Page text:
These aerial and ground photos show MSF’s distribution of relief items to a reception center hosting displaced families as a result of the earthquake that struck Syria and Turkey on February 6, 2023. The shelter is located near the village of Tal Ammar in the countryside of the city of Salqin on the Turkish border in northwestern Syria.

Syria: MSF expands relief efforts and sets up mobile clinics in quake-hit areas


On Feb. 6 at 4.17 a.m., Mohammad and his family were shaken awake by the first of two massive earthquakes which hit large parts of northwest Syria and south Türkiye.

“When the earthquake shook all the buildings, my wife and I took our children and ran to the school playground,” says Mohammad. “We stood there in the rain, horrified at the devastation we could see around us. Buildings had collapsed and people were trapped inside. The situation was tragic.”

Mohammad and his family were living in a school in Azmarin, in Syria’s northern Idlib province, after being displaced from their home in Jabal Al Zawiya, around 70 kilometres away.

The earthquakes wrought major devastation, resulting in thousands of deaths and injuries and leaving many more without shelter, food or basic necessities. The disaster compounded an already desperate humanitarian situation. More than 180,000 people have been displaced by the earthquakes, adding to the two million people already living in difficult and precarious circumstances after being displaced repeatedly during 12 years of war.   


After hours in the cold rain, Mohammad and his family found shelter under some olive trees. Two days later, still reeling from the shock of what had happened, they took to the road in search of refuge, along with other people made homeless by the quakes. “We kept moving until we reached this reception centre,” says Mohammad. “They helped us and took us in.” 

Mobile clinics and relief items

Doctors Without Borders/ Médecins Sans Frontières (MSF) teams are responding to people’s medical and humanitarian needs as a result of the disaster. Initially our focus was on bolstering the emergency response capacity of local medical teams and donating essential medicines and medical supplies to health facilities and rescue teams. Today, we’ve scaled up our activities in northwest Syria, running four mobile clinics and distributing essential relief items including mattresses, hygiene items, cleaning materials and kitchen utensils.

Aerial angle MSF distributing relief items
Aerial and ground photos of MSF distributing relief items to a reception centre hosting displaced families as a result of the earthquake that struck Syria and Turkey on Feb. 6. Syria, 2023.©️ Omar Haj Kadour/MSF

In Idlib, Syria, MSF teams have provided 5,667 medical consultations and distributed nearly 31,000 relief items, so far. At the mobile clinics, medics provide wound care, general medical care, care for chronic diseases, sexual and reproductive healthcare, mental health support and vaccinations for children.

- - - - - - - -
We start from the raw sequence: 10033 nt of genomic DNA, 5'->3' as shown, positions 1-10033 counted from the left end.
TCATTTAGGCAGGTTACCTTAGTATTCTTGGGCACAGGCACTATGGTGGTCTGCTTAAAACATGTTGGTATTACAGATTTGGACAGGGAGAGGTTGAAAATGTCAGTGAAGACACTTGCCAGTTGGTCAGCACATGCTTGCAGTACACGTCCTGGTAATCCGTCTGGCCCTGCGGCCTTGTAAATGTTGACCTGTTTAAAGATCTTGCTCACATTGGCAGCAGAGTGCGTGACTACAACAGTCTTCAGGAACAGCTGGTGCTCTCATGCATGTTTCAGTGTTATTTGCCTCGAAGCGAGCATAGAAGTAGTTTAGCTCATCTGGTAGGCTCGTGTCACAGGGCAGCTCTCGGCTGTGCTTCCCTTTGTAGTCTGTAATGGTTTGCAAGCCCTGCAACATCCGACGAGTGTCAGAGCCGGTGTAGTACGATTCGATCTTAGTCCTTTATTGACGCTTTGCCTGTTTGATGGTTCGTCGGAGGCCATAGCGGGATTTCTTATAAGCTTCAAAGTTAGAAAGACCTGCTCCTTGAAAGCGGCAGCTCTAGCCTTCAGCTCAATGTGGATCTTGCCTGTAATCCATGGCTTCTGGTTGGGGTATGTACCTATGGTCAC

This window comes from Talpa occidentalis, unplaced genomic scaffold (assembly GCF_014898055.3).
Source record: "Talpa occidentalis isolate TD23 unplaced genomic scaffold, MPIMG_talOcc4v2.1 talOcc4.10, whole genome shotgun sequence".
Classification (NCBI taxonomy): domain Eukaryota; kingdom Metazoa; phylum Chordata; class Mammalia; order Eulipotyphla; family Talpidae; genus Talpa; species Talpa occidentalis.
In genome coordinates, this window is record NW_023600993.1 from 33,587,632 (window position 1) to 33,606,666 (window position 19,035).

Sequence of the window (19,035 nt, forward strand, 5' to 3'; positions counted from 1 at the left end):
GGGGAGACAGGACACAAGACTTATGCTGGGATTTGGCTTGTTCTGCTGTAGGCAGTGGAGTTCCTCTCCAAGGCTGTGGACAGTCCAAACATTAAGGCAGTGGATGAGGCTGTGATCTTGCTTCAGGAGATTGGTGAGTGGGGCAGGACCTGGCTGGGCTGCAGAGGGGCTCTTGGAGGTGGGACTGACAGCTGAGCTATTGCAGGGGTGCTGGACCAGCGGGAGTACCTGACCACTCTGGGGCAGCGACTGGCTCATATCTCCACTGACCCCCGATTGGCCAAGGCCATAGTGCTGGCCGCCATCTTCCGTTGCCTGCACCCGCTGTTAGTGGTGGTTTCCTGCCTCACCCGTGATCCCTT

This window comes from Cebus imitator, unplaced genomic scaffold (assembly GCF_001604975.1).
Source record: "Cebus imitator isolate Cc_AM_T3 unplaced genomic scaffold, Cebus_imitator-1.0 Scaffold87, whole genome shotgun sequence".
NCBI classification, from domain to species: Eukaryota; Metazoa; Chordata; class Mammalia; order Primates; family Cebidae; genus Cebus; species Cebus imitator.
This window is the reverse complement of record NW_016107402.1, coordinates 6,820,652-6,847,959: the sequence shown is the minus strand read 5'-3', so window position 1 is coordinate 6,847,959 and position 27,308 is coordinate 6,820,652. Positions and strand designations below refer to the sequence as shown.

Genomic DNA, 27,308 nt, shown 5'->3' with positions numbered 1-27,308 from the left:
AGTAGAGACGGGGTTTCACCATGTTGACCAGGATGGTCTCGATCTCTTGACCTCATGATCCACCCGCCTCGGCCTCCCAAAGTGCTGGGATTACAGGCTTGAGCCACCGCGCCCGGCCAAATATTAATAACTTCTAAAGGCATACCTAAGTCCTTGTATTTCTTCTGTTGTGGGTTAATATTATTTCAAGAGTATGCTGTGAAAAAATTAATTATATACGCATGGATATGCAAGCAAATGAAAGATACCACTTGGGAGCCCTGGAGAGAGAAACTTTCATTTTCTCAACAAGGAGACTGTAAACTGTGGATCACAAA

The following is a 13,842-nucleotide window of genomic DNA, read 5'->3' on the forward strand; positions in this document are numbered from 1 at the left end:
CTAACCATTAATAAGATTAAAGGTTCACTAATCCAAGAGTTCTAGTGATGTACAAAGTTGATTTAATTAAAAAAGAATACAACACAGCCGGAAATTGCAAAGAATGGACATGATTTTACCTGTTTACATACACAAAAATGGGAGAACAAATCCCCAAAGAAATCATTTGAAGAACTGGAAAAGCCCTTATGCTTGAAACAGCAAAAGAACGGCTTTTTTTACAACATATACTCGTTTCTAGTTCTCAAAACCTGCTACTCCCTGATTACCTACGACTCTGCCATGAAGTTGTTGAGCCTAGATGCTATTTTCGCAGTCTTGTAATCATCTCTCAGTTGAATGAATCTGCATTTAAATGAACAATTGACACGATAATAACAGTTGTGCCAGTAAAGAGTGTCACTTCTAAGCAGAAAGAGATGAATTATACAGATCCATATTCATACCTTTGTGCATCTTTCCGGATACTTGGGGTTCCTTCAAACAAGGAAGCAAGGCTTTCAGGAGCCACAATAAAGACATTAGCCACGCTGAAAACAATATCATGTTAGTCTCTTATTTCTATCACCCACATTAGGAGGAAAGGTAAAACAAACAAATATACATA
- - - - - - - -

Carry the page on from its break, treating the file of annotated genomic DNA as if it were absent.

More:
“The earthquake has worsened the already dire situation for people in northwest Syria, where many people live in overcrowded and inadequate conditions with limited access to medical care,” says Dr. Ziad Marzouk, a chronic diseases specialist and member of MSF’s mobile clinic team. “The mobile clinics are providing essential medical care to those who need it most.”

More aid is urgently needed in northwest Syria

The earthquakes have highlighted the urgent need for humanitarian aid in northwest Syria and exposed a forgotten crisis in the region. Despite the aid that has reached some areas in recent days, there is an enormous unmet need for shelter, drinking water, washing facilities and heating equipment. People are also unable to access healthcare at a time where the disaster has left a huge psychological impact on people’s wellbeing.

“It is important that the humanitarian response does not fade within weeks of the earthquake but is instead strengthened and increased,” says Yasser Kamaledin, MSF country director for Syria. “The earthquake has presented new challenges in people’s ability to access basic needs including medical care. So far, in the two weeks since the earthquake, the humanitarian aid coming into northwest Syria has been too little and too slow. International aid must be urgently scaled up in order to preserve the lives and dignity of people living in affected areas.”

MSF staff in front of truck with relief items
MSF has been working to distribute relief items and provide medical aid since the morning of the earthquakes on Feb. 6. Syria, 2023.©️ Omar Haj Kadour/MSF

Like many others, Mohammad and his family are struggling to get through the cold winter nights without mattresses to sleep on or electricity to provide light and warmth.

“During the war, not knowing what would happen, we left our homes thinking we’d be back in a few days,” says Mohammad. “Instead we ended up with nothing. Now, following the earthquake, the same thing has happened. People are trying to help each other in any way they can, but we need at least mattresses to sleep on and light because there is no electricity. All the families here have been left with nothing.”

(Disclaimer: Mohammad is not the real name of the person mentioned in this article. The name and identifying details have been changed.)